Even in the short time since I wrote this paper in spring 2013, there have been changes in multimodal pedagogy that I would want to be reflected. Most important would be to update the information about the WPA Outcomes Statement to reflect the way multimodal and digital writing has been resituated in the statement.
A gap I would like to fill would be the lack of a literature review at the beginning of the paper. In this literature review I would outline the theoretical rationale for teaching multimodal literacy, beginning with John Trimbur’s foundational observation that “visual communication constitutes part of the available means of persuasion” (Welch 256). Saussere’s concepts of semiotics would be key, as well as Bakhtin’s ideas of heteroglossia and language as dialogue. As Craig Stroupe points out, multimodal texts are the epitome of heteroglossia: “Words don’t simply talk to words, but to images, links, horizontal lines—to every feature of the iconographic page” (618). I would also draw on James Berlin’s practice of using multimodal texts to promote critical literacy in his social epistemic rhetoric (121). This pedagogical use would seek to provide students with the critical tools to evaluate a medium that is often consumed without analysis. Ann Marie Seward Barry (1997) contends that “when we receive multiple, fast, intense, and engrossing messages in our media environment, we suspend analysis and enter a state very like daydreaming: ‘we become emotionally but not logically involved in the medium, and images stream into our psyche, accepted without critical analysis’” (Duffelmeyer172-73)—much the same hypnotic effect that Gorgias attributes to language. Marshall Alcorn’s suggestion that some discourses incite more interest and consequently identification could also provide theoretical justification for teaching visual rhetoric: “Some examples of discourse are libidinal for us; they elicit our strong response, attention, and interest. Other examples of discourse are inert representations that we handle like packages” (26). Presumably multimodal texts are examples of the first for many of our students.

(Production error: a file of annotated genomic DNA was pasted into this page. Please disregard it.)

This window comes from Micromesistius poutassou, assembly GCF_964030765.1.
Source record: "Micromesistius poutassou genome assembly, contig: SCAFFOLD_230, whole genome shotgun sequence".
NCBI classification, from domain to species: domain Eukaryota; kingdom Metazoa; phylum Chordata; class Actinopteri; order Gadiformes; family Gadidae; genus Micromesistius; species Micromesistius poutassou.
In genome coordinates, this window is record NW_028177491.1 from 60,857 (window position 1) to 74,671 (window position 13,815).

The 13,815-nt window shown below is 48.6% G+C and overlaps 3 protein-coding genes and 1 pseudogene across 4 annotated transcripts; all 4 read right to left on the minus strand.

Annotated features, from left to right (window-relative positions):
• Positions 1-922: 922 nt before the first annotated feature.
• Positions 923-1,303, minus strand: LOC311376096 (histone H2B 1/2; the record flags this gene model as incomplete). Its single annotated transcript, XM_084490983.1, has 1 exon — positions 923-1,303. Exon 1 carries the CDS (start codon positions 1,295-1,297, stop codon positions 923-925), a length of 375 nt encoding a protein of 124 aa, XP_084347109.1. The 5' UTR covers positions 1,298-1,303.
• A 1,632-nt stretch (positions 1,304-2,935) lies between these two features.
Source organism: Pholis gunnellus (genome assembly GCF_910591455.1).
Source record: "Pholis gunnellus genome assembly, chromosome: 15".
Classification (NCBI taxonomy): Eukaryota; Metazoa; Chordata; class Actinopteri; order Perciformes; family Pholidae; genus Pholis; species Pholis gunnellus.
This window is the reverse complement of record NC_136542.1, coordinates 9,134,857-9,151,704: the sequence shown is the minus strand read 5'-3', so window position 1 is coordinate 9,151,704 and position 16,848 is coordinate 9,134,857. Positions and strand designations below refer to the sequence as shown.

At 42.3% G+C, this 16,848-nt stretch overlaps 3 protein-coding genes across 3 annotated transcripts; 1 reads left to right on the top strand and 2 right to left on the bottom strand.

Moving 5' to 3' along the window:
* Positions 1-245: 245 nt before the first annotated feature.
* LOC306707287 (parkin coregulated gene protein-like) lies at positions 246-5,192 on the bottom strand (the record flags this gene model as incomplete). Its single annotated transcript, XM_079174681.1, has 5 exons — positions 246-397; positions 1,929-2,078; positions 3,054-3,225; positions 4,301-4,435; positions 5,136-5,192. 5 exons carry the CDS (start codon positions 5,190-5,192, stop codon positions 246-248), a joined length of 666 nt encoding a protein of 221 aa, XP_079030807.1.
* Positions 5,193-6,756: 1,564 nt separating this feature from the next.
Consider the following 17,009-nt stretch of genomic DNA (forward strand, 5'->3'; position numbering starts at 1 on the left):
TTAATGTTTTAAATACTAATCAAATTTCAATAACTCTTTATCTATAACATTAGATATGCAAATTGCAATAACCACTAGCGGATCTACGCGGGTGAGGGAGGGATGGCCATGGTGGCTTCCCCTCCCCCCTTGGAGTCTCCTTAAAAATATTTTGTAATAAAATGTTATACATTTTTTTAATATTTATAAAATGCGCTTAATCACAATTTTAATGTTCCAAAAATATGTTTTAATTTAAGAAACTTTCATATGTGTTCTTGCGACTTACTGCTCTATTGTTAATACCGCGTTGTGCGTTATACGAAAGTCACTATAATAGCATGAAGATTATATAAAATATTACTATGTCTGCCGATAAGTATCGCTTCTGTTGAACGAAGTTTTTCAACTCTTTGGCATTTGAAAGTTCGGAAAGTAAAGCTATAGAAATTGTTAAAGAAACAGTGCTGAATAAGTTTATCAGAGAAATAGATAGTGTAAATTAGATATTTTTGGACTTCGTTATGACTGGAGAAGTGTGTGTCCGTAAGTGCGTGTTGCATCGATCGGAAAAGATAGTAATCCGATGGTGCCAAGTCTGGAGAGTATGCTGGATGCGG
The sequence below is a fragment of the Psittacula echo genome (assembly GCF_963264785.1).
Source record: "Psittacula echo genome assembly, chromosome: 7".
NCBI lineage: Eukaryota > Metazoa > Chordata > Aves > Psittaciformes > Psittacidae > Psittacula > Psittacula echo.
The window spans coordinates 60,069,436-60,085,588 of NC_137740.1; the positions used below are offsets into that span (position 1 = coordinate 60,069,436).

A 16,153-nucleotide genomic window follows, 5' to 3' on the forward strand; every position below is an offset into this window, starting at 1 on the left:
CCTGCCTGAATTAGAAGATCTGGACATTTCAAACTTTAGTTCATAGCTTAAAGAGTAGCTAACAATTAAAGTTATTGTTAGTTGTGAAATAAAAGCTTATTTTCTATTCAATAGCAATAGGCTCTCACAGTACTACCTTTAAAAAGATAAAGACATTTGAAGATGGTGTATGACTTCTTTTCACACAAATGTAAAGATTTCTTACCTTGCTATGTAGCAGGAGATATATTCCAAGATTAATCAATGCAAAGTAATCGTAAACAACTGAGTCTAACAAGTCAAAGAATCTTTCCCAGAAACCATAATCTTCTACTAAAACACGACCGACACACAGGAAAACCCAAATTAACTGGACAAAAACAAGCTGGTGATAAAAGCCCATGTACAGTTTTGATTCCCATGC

Finally, I refer to Marc Prensky’s idea that today’s students are “digital natives,” and so, according to some, these students are not in need of instruction in visual rhetoric. Although I do offer a rebuttal to this argument, I would add to it two ideas garnered from James Gee’s concepts of primary and secondary Discourses. The first hinges on Gee’s distinction between Discourse acquisition and Discourse learning. Even if multimodal literacy is an acquired primary Discourse (or more accurately a well-acquired secondary Discourse), there are benefits for students in learning about this literacy practice. By analyzing (learning about) this acquired Discourse, students will gain conscious knowledge, called “meta-knowledge,” of visual rhetoric. This meta-knowledge allows learners to compare, critique, and change Discourses (167-75). The second idea is Gee’s assertion that when the primary (home and community) Discourses of students conflict with school Discourses, the student must not be the only one to change: “It is also that schools need to adapt to [the student’s] Discourses” (184). This could take the form of teachers utilizing and valuing visual texts in educational settings with “digital natives” rather than insisting that students give up this Discourse in order to fit in to the university.